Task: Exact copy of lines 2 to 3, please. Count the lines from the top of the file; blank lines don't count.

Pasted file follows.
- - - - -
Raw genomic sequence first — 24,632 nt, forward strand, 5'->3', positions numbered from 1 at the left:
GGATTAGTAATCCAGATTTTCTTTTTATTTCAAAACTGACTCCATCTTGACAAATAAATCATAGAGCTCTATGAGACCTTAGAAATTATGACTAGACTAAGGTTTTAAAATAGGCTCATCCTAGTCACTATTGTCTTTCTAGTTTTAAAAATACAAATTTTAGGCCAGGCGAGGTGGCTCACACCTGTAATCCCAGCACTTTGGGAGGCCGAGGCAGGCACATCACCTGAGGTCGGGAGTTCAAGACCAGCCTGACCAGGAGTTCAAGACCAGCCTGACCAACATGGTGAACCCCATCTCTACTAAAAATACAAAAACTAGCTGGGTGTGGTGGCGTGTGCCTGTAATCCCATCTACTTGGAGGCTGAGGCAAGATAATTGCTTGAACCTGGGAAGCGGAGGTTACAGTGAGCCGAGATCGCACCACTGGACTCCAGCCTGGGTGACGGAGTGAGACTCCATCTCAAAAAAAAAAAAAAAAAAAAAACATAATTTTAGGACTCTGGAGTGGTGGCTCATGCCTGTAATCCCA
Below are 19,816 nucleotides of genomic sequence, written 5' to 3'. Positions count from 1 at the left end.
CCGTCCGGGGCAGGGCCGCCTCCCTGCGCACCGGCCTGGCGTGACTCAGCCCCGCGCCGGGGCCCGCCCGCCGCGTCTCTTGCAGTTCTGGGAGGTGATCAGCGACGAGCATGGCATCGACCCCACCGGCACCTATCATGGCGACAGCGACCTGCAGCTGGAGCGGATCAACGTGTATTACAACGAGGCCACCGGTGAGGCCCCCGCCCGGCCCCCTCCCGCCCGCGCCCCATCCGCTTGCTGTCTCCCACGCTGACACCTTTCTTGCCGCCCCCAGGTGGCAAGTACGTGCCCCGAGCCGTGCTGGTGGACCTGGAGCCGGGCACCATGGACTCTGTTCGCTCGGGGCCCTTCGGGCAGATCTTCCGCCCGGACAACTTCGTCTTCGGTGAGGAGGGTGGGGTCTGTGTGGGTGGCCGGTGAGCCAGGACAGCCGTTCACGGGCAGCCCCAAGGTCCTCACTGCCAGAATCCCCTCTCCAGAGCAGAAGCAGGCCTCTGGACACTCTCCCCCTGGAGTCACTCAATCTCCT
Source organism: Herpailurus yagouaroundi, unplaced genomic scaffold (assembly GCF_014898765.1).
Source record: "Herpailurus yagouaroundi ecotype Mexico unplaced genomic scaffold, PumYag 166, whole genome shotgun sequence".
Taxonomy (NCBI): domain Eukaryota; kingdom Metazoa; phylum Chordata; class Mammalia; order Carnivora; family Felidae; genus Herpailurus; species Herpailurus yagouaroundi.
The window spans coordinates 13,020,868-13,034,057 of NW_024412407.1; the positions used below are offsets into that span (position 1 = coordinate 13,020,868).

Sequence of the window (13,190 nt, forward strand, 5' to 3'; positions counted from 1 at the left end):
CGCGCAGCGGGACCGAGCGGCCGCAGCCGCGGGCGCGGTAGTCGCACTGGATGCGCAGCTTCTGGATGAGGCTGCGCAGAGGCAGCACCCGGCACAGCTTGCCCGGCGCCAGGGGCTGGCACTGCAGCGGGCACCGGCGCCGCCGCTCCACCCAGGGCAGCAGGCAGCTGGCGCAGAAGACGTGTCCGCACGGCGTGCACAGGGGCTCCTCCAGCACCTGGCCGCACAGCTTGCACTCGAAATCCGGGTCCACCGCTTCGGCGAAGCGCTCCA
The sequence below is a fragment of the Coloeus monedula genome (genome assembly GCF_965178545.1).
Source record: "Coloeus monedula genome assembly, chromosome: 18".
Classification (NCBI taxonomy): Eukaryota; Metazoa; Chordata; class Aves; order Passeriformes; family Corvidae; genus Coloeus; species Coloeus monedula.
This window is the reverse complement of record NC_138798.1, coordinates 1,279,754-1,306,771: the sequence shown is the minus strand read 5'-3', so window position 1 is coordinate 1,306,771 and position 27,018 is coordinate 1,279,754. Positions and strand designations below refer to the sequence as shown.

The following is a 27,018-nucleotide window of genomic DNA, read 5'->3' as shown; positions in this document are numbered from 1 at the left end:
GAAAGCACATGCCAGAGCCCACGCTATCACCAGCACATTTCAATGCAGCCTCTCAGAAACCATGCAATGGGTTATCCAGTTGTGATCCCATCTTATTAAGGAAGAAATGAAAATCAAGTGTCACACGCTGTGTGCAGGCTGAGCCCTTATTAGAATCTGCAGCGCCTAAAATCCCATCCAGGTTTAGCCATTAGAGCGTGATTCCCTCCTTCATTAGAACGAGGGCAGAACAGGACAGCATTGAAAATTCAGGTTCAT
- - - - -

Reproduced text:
GGATTAGTAATCCAGATTTTCTTTTTATTTCAAAACTGACTCCATCTTGACAAATAAATCATAGAGCTCTATGAGACCTTAGAAATTATGACTAGACTAAGGTTTTAAAATAGGCTCATCCTAGTCACTATTGTCTTTCTAGTTTTAAAAATACAAATTTTAGGCCAGGCGAGGTGGCTCACACCTGTAATCCCAGCACTTTGGGAGGCCGAGGCAGGCACATCACCTGAGGTCGGGAGTTCAAGACCAGCCTGACCAGGAGTTCAAGACCAGCCTGACCAACATGGTGAACCCCATCTCTACTAAAAATACAAAAACTAGCTGGGTGTGGTGGCGTGTGCCTGTAATCCCATCTACTTGGAGGCTGAGGCAAGATAATTGCTTGAACCTGGGAAGCGGAGGTTACAGTGAGCCGAGATCGCACCACTGGACTCCAGCCTGGGTGACGGAGTGAGACTCCATCTCAAAAAAAAAAAAAAAAAAAAAACATAATTTTAGGACTCTGGAGTGGTGGCTCATGCCTGTAATCCCA
Below are 19,816 nucleotides of genomic sequence, written 5' to 3'. Positions count from 1 at the left end.